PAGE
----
UMW Toyota Motor has announced a new RM 270 million investment plan into its current manufacturing operations and facility at the Bukit Raja assembly plant, which, among other things, will include the introduction of locally-assembled (CKD) Hybrid Electric Vehicles (HEV).

The new investment is in line with Toyota Motor Corporation’s (TMC) global ‘mobility for all’ initiative, which emphasises on its commitment towards a ‘Clean, Safe and Secure Society’.

“Toyota’s global direction is to achieve carbon neutrality by 2050. This is also in line with the Malaysian Government’s aspirations to position the country as a progressive nation that promotes more green technology and environmental sustainability,” said UMW Toyota Motor Deputy Chairman, Akio Takeyama.

“In order to achieve this, the most realistic, practical and immediate solution is Toyota Hybrid Electric technology and vehicles. The mass production and growing acceptance of Hybrid Electric Vehicles (HEV) will lead to the entire automotive eco-system evolving to embrace a more conscious and concerted effort in reducing Malaysia’s carbon footprint,” Takeyama added.

Globally, Toyota has invested heavily into its electrification plans, with an aim to achieve a sale of eight million electrified vehicles per year by 2030, with 70 different electrified models to be unveiled by 2025.

Check out Toyota’s next step forward in its electrification plans, the bZ4X EV Concept.

The new electrified models will follow along these three prongs: hydrogen fuel-cell electric (HFCEV), battery electric (BEV), and hybrid electric vehicles (HEV). Among them, UMW Toyota believes that the hybrid electric vehicles will be the “most realistic, immediate, economical, and practical solution” for mass market production and sales in our region to reduce vehicle CO2 emissions.

“HEVs are a pivotal bridge to achieving full vehicle electrification. At present, the Battery Electric technology still requires time for full technology development, making the Hybrid Electric technology most appropriate for immediate implementation.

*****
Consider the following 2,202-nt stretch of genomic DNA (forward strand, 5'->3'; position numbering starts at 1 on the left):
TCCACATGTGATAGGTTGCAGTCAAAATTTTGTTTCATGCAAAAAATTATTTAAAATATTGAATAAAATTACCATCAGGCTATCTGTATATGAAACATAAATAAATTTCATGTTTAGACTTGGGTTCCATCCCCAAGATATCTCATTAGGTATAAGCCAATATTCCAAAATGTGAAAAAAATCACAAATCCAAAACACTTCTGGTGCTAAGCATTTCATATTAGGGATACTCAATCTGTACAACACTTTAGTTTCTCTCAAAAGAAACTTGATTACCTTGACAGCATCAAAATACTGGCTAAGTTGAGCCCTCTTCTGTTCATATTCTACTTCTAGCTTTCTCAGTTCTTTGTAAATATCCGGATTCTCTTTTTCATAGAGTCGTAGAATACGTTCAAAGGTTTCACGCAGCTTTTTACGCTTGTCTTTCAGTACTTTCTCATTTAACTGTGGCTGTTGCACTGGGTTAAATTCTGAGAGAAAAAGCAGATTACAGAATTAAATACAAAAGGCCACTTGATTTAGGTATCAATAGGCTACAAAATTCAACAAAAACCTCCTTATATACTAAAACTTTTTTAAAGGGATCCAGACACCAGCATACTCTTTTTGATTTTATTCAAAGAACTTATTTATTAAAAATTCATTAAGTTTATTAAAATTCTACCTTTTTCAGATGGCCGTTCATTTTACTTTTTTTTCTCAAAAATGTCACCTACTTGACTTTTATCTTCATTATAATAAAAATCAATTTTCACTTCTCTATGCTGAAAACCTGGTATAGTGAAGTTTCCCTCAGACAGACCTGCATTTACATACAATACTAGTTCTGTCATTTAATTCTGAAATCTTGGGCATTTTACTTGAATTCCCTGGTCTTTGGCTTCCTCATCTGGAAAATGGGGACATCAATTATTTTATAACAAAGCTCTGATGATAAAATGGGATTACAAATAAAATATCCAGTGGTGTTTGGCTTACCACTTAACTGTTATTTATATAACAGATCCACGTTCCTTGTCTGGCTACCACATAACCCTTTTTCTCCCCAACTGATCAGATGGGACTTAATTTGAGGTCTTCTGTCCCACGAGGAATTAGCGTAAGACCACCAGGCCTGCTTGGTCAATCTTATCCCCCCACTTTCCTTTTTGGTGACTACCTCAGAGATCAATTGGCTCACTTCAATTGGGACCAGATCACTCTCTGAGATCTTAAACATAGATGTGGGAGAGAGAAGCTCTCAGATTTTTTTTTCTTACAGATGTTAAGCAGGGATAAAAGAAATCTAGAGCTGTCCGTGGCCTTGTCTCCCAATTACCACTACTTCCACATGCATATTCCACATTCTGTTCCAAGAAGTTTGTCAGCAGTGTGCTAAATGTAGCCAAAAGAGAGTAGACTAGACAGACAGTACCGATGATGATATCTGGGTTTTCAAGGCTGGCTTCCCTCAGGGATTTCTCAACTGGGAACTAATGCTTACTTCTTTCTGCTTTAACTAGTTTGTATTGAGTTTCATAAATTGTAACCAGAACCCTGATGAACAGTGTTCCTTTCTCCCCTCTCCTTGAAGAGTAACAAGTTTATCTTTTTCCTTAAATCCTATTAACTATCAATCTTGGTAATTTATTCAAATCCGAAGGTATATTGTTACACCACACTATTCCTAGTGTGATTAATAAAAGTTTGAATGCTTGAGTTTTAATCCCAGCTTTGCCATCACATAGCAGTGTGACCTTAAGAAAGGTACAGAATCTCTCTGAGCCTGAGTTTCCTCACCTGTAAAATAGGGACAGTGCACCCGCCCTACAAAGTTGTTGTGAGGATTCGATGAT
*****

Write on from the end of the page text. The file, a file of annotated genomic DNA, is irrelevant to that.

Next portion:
“We are ready [with the introduction of Hybrid Electric Vehicles], and the technology; service support; current infrastructure; global and domestic policies; the level of affordability and cost-effectiveness; and, consumer awareness and demand, particularly in Malaysia, are now at its most ideal conditions to pursue a new and exciting journey towards achieving carbon neutrality,” said
Takeyama.

While HEVs may seem a little old-school in a day and age when cars are plugged directly into the electrical grid, Toyota says that research has shown that the reduction in CO2 emission levels between fully electric and HEVs are almost similar considering electricity source, and from production and throughout ownership.

Toyota has already sold 15-million hybrid-electric vehicles globally, since the introduction of the first-gen Prius in 1997.

For Malaysian car buyers, the local manufacturing of Toyota HEVs would “translate into advancing into a new era of motoring, one that gives them access to the latest and most innovative technologies, at a price point that is practical and accessible to the greater masses,” UMW Toyota says.

“The introduction of HEV tech will quickly transform the automotive landscape in Malaysia for Malaysians. We hope that our endeavours to popularise tomorrow’s technology today through the mass introduction of HEV will receive due support from the government in the pursuit of a full scale realisation of vehicle electrification.

“We hope that the government will also consider UMWT’s efforts to be included in the National Low Carbon Mobility Blueprint alongside BEVs which is in line with the government’s plans,” said UMWT president Ravindran K.